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Just think of all the experiences you and your children have shared together: everyday moments, special times, or life lessons tailor-made by God—irreplaceable stories that you thought you would never forget. Yet life rushes by like a reel of film on a movie projector, thousands of unique experiences in a blur. Precious few will be remembered unless they are viewed in slow motion. Family writing slows the motion.
Like the genealogies of the Bible, words beget words and stories beget stories. Before you know it, you’re recording the ordinary moments of your day, and something extraordinary happens—you and your children become writers! The gift of words and the means of expressing them flow from the heart of God to all of your children. When you teach them to capture their thoughts, feelings, and perceptions on paper, you enable them to remember; and in remembering your family members are bonded to each other and the Lord in a more profound way.
Families are constantly changing. Children grow up and leave childish things behind. As time goes by, the memory of your home life with them fades. It doesn’t have to be this way, though. Your family’s life stories and unique spiritual heritage can be preserved through The Gift of Family Writing.

Remembering the Past
Every family has at least one member who can remember—as if it were yesterday—events that happened in the family when he or she was a child. My husband Robert (the only boy among three sisters) is the storyteller in his family. Most of his accounts are about the family farm and fishing trips in Canada. Our children were raised on these stories and value them as part of their heritage. When our family moved to a farm in 1999, new “farm stories” began to take shape. I recorded them in a journal, knowing we would forget these experiences if I didn’t write them down. My husband’s love of storytelling had rubbed off on me.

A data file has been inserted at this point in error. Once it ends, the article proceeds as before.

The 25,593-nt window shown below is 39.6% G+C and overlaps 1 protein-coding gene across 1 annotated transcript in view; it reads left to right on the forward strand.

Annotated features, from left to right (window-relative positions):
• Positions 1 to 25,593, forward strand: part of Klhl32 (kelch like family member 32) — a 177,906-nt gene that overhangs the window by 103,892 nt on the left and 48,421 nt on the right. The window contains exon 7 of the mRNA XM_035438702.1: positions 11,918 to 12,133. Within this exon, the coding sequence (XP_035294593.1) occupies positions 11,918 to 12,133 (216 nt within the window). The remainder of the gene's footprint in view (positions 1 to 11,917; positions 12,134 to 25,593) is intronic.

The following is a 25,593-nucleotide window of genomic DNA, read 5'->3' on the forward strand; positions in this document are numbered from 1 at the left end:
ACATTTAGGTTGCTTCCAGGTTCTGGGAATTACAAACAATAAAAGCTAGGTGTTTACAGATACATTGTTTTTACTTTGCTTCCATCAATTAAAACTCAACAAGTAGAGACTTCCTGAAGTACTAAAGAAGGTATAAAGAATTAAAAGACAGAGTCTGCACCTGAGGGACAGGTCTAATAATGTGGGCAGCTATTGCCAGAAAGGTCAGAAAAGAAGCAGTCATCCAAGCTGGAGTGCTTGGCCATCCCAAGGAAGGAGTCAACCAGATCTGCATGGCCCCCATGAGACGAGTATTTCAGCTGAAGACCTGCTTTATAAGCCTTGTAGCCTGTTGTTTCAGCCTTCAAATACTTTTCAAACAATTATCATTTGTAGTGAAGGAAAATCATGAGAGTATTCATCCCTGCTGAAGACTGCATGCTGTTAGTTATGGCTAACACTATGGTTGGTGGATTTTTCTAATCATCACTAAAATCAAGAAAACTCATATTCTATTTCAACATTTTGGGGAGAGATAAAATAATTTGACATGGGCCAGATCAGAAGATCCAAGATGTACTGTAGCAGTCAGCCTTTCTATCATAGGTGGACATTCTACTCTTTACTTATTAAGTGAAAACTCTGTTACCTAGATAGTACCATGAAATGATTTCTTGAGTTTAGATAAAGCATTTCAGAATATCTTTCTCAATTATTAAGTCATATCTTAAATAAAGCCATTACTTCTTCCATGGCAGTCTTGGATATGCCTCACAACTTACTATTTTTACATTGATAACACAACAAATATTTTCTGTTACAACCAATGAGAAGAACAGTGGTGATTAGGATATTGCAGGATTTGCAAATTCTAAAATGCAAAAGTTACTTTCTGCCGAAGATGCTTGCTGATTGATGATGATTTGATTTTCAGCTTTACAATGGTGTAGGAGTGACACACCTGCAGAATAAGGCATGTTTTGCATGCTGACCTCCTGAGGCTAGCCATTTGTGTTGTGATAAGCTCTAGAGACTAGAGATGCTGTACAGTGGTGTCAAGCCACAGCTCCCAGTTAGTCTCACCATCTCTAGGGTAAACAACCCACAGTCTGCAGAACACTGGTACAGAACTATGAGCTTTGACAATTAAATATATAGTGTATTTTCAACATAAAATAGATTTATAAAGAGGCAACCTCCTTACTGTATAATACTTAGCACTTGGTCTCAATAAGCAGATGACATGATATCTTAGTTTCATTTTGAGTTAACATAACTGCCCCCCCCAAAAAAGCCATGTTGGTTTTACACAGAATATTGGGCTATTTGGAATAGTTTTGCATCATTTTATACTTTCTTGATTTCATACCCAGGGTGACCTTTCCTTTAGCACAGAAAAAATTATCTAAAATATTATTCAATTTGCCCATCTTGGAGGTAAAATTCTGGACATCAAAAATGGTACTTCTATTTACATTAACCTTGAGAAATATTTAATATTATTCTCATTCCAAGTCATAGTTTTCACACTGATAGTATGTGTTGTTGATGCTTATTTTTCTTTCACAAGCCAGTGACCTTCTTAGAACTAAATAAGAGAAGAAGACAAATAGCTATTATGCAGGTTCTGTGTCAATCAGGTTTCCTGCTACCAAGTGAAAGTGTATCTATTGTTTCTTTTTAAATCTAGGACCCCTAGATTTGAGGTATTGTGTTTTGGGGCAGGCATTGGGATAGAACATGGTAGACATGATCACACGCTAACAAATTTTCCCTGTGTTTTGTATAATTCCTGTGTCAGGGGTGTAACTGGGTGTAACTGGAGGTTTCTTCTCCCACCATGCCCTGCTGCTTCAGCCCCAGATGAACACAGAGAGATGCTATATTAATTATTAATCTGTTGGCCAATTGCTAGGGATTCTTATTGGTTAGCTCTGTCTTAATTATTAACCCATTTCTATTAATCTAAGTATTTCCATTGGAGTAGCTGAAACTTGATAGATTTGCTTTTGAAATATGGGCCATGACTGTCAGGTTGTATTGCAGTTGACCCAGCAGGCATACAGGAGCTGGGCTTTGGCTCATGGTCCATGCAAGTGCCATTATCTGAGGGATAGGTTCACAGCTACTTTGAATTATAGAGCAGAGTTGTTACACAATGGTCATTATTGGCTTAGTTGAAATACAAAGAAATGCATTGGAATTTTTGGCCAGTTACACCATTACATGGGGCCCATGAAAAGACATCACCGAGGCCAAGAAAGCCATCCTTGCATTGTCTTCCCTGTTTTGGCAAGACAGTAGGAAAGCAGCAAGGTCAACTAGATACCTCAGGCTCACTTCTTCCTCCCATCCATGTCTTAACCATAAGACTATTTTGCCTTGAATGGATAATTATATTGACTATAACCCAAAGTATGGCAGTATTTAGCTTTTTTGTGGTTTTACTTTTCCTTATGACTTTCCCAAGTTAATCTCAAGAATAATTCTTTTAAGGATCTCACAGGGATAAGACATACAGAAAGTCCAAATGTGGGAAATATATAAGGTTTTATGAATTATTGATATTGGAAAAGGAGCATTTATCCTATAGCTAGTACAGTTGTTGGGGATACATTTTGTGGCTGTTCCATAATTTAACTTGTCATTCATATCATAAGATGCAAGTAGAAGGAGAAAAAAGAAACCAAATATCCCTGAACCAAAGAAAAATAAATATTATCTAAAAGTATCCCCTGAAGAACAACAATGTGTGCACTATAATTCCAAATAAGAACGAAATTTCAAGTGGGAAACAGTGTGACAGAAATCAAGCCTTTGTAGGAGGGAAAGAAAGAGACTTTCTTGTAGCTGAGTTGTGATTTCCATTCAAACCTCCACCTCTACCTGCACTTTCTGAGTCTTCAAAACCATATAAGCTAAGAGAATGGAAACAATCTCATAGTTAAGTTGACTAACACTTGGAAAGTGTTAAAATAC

Gradually I was drawn to read books about recording your life stories and writing from the heart. Geared toward adults, these books focused on writing memoirs or life stories for your children and grandchildren. As I read, a thought arose in my mind: Why aren’t we recording our children’s life stories as they happen? We’re with them all the time. What wouldn’t any of us give to read—in our own words—the accounts of people, places, or things that mattered to us when we were young? How much easier it would be for our children to write their life stories now, while they’re still fresh on their minds!

I began to really listen to my children. I was amazed to hear how many words they used to describe their experiences, and surprised at how naturally they expressed themselves. The younger ones only needed me to write their stories down. A bond formed that wasn’t there before; I was hearing the hearts of my children through the words of their experience.

Recording Your Life Stories
You may not have thought about recording your life stories together as a family. I know I hadn’t. I’m amazed that it never occurred to me to have my two oldest children narrate their daily experiences to me when they were younger. I didn’t realize that we could write about all the wonderful things we’ve done together as a family or that I could preserve my spiritual walk so my children and grandchildren would know the awesome God we serve. One thing I’ve learned, though, it’s never too late to journal your life stories. As long as you live and breathe there will be plenty of experiences to preserve on paper.

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